South Korea’s Yoon meets doctors in first sign of flexibility over walkout

South Korea’s Yoon meets doctors in first sign of flexibility over walkout
South Korea’s Yoon meets doctors in first sign of flexibility over walkout

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Nevin Al Sukari - Sana'a - People watch a TV broadcasting a news report on South Korean President Yoon Suk Yeol's speech on the doctors' strike amid a prolonged standoff between the government and doctors' groups over a plan to increase medical school admissions, in Seoul, South Korea, April 1, 2024. –– Reuters pic

SEOUL, April 4 –– South Korean President Yoon Suk Yeol today met with the main representative of an association of young doctors who walked off the job in February, in his first in-person talks with physicians opposed to his medical reform plans.

The meeting, which Yoon’s office said lasted more than two hours, came after he showed the first signs of flexibility in his plan, having previously taken a hardline approach to the dispute.

The centrepiece of Yoon’s plan is to raise the number of medical school admissions and increase the number of doctors, but many in the industry are instead concerned about securing better working conditions and legal protection.

The government has said that without action the country faces having 15,000 fewer doctors than it needs to maintain essential services largely because its population is rapidly ageing.


Park Dan, who heads the Korean Intern Resident Association, accepted Yoon’s invitation to meet with trainee doctors who walked off the job on Feb. 20 and conveyed the views of his colleagues, Yoon’s office said in a brief statement.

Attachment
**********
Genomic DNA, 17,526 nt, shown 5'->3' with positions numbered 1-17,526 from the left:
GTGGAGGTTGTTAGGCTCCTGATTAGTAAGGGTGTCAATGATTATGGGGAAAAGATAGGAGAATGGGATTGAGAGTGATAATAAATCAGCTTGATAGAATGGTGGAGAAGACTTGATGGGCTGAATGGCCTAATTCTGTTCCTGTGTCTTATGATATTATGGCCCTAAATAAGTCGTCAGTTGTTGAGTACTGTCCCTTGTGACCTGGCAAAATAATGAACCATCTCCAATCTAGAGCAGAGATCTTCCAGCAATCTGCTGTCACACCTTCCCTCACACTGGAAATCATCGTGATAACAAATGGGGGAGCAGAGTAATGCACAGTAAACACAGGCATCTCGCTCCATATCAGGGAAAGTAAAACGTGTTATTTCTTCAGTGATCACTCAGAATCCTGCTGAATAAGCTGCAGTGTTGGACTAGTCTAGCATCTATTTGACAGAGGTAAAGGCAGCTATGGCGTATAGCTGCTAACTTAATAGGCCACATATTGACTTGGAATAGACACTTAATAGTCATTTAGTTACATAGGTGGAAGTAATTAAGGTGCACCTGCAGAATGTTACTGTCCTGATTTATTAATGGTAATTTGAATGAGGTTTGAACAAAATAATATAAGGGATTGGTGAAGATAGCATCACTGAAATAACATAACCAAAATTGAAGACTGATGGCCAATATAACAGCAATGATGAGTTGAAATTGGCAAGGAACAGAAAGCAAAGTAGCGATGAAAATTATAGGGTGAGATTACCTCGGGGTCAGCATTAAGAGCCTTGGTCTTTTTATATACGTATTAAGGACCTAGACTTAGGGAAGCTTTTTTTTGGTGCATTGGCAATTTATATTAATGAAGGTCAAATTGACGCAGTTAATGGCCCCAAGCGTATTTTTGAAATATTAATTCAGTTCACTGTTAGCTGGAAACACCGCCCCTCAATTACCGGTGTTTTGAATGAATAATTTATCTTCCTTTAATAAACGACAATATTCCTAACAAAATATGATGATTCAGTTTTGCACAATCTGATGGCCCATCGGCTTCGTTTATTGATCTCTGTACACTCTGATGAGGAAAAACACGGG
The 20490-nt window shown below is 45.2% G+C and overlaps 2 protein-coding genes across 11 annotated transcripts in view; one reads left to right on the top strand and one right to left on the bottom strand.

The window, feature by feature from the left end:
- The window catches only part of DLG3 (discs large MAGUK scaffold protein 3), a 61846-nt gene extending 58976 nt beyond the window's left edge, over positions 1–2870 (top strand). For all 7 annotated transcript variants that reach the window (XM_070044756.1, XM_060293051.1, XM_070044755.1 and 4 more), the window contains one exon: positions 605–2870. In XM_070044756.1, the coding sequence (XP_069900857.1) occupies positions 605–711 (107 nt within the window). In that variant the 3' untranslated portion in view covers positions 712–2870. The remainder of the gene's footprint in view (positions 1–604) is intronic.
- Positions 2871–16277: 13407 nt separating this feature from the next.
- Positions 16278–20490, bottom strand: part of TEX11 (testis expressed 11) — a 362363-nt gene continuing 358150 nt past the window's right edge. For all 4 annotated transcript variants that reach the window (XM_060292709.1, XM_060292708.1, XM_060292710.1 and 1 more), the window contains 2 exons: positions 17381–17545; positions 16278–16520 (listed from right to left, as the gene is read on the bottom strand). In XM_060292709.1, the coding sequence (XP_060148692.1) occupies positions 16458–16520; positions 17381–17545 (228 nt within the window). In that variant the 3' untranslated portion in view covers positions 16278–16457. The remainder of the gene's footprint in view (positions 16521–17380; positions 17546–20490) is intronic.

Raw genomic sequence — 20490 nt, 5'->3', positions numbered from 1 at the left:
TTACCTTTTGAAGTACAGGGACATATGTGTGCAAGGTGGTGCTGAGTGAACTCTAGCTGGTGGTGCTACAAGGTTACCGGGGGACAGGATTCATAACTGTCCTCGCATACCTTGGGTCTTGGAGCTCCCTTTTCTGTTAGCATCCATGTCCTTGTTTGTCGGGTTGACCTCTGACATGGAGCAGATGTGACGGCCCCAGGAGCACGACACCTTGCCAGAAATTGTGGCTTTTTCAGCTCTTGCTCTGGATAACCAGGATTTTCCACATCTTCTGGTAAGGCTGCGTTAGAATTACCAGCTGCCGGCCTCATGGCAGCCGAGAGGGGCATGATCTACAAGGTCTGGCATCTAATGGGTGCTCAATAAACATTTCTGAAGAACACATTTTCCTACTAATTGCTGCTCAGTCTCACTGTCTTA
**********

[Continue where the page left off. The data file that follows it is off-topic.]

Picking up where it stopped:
Yoon and Park exchanged views on improving working conditions and compensation for young doctors, it said.

The president’s office said he will respect the position of the trainee doctors in his future discussions with the medical community on healthcare reforms, including increasing the number of doctors.


The doctors’ walkout has disrupted functions at hospitals, leading to patients being turned away and non-emergency surgeries being cut back.

Yoon has said the plan to raise the number of new medical students to 5,000 a year from the current 3,000 is not up for discussion but on Monday signalled there may be room for adjusting his plan if the medical community came forward with reasonable proposals.

The country’s practicing physicians and medical school professors have demanded Yoon scrap his reform plans.

The drawn-out walkout by thousands of trainee doctors nationwide is increasingly putting strains on the country’s healthcare system.

While a large majority of the public support the thrust of Yoon’s plan, a poll on Monday showed more people are unhappy with the way his government has handled the stalemate.—Reuters

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